VII—CHILD OF THE NILE
Cahn then proceeds to point out that Amy Coney Barrett, Trump’s final appointee to the Supreme Court, was conceived and born in the middle of the “critical three-year window” between the introduction of legislation to legalize abortion in New York state and the Roe v. Wade decision. He claims that “without her coming onto the court at that exact time and without the casting of her vote as she did in the case of Dobbs v. Jackson, Roe v. Wade would never have been overturned” (127). He speculates that she was “likely conceived in the same month the case that would overturn Roe v. Wade would also arrive at the same court” (128). As for the month of Judge Barrett's conception, there was a 1 in 12 chance of her being conceived in the same month (but decades earlier) that Dobbs arrived at the Supreme Court. It is also interesting that since the month of her birth didn't line up nicely to fit Cahn's penchant for patterns, he had to go and guesstimate the month of her conception, so he could pin one more piece of red yarn on his wall connecting the events.
This raises an
important question: does Jonathan Cahn believe he has insight into all possible
outcomes, all possible worlds that might result, from different past decisions
or turns of events (what is known as “middle knowledge” by philosophers)? He
seems to be saying that the only way Roe v. Wade had a chance of
being overturned was for Barrett to be placed on the court when she was—that if
Barrett had been killed before birth (or in infancy as the Hebrew baby boys
were), then God would have lost His chance to reverse the 1973 ruling.
seems to fly in the face of Mordecai’s words in Esther 4:14:
For if you remain silent at this time, relief and deliverance
for the Jews will arise from another place, but you and your father’s family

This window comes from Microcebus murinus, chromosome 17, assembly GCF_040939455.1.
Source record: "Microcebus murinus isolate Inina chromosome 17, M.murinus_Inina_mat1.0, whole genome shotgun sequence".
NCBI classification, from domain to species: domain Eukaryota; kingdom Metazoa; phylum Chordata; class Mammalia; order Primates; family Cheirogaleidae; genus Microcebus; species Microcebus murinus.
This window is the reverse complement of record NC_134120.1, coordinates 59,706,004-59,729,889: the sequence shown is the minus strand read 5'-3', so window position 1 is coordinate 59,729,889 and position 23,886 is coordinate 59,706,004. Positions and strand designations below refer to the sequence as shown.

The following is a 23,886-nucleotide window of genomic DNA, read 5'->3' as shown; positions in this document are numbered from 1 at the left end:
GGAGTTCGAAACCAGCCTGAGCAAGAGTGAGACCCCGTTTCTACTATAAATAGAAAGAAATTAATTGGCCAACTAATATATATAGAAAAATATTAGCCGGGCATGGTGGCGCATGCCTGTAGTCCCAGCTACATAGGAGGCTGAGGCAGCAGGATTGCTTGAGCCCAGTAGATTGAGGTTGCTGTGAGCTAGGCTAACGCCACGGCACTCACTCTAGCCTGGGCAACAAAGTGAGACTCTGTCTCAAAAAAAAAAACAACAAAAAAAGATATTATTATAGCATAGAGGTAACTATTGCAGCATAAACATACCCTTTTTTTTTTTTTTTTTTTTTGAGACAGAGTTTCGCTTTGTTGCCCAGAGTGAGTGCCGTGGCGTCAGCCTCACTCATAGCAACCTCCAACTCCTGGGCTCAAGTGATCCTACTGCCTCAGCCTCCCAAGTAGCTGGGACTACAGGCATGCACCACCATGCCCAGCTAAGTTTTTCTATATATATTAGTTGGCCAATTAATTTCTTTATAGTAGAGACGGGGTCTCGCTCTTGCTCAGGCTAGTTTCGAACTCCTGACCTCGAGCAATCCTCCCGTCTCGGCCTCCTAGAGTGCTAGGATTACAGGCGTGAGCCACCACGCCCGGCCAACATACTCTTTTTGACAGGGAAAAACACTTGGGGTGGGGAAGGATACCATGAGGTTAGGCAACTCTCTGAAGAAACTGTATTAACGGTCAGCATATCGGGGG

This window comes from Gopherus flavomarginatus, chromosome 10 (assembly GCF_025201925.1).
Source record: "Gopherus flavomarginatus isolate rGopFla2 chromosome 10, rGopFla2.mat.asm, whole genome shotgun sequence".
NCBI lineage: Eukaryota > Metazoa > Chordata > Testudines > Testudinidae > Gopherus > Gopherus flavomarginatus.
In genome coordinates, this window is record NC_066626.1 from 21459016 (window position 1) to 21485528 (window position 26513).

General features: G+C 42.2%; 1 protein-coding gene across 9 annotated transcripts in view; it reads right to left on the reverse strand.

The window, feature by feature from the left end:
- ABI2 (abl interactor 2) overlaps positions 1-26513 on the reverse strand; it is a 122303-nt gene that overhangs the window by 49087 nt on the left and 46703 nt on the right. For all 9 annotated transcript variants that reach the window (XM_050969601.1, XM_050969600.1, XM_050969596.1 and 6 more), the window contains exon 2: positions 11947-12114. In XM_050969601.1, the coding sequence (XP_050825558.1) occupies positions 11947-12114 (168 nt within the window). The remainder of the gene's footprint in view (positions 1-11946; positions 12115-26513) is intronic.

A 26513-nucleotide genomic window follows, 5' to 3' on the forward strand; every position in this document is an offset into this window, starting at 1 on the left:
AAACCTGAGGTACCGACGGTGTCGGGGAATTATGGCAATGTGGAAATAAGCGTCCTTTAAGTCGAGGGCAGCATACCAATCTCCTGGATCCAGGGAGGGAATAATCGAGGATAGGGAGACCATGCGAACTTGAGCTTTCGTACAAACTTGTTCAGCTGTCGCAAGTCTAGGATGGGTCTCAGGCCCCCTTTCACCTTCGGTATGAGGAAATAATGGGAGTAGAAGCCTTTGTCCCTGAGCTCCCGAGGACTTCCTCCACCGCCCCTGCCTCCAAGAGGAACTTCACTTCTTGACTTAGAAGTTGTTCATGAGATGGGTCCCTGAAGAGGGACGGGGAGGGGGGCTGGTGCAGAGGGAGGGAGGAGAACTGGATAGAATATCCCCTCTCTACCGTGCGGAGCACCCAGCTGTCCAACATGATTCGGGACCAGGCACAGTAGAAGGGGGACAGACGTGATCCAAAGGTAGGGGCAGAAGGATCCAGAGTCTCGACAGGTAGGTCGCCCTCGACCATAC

will perish. And who knows but that you have come to your royal position for
such a time as this? (NIV)
While it is entirely possible, and even probable, that God used Amy Coney Barrett to overturn the landmark case that had made abortion legal throughout the nation, God was not dependent on Barrett to fulfill His plan. If it had not been Barrett, the omnipotent Creator of the universe was perfectly capable of putting other pieces in place to achieve the outcome. It seems that Cahn believes all this had to happen when it did so that Roe would be overturned in “the year of the abortion Jubilee, when all is reversed, inverted, and undone” (128).
At the beginning
of chapter 34, Cahn makes the assertion that Barrett rose to the Supreme Court
during “her fiftieth and Jubilean year” (129). He again is using his own
idiosyncratic definition of the Jubilee, rather than what God through Moses
actually laid out in the Torah. If Cahn only happened to misstate and mistakenly
define the Jubilee in just one instance, I might could let that slide. After
all, we all make mistakes (although, errors in published writings, where one
has a chance to review the work and submit it to review by knowledgeable
editors, are not as easily forgivable as errors when speaking live in the
moment). But the fact that Cahn keeps repeating the same flawed interpretation
of the Jubilee, and seems to base the majority of his book around that
interpretation, eliminates any chance of cutting him some slack. If the
foundation is flawed, the whole building is at risk of collapsing.
Read part 8 here